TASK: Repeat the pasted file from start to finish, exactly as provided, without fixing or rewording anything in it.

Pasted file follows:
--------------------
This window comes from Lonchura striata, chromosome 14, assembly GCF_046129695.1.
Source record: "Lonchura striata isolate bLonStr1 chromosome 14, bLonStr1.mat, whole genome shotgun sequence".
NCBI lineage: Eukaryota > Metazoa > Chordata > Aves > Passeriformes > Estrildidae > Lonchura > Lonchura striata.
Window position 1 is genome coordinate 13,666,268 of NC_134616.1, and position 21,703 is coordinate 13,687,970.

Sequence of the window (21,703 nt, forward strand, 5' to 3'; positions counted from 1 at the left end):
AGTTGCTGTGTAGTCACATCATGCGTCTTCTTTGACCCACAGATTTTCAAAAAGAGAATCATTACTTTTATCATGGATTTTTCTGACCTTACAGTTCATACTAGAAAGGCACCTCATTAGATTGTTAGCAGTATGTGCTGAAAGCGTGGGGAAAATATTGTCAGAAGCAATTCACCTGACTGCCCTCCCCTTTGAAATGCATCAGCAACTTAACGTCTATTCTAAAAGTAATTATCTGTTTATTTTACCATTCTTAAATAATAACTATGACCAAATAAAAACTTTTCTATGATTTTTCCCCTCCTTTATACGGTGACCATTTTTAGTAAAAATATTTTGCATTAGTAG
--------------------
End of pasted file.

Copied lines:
This window comes from Lonchura striata, chromosome 14, assembly GCF_046129695.1.
Source record: "Lonchura striata isolate bLonStr1 chromosome 14, bLonStr1.mat, whole genome shotgun sequence".
NCBI lineage: Eukaryota > Metazoa > Chordata > Aves > Passeriformes > Estrildidae > Lonchura > Lonchura striata.
Window position 1 is genome coordinate 13,666,268 of NC_134616.1, and position 21,703 is coordinate 13,687,970.

Sequence of the window (21,703 nt, forward strand, 5' to 3'; positions counted from 1 at the left end):
AGTTGCTGTGTAGTCACATCATGCGTCTTCTTTGACCCACAGATTTTCAAAAAGAGAATCATTACTTTTATCATGGATTTTTCTGACCTTACAGTTCATACTAGAAAGGCACCTCATTAGATTGTTAGCAGTATGTGCTGAAAGCGTGGGGAAAATATTGTCAGAAGCAATTCACCTGACTGCCCTCCCCTTTGAAATGCATCAGCAACTTAACGTCTATTCTAAAAGTAATTATCTGTTTATTTTACCATTCTTAAATAATAACTATGACCAAATAAAAACTTTTCTATGATTTTTCCCCTCCTTTATACGGTGACCATTTTTAGTAAAAATATTTTGCATTAGTAG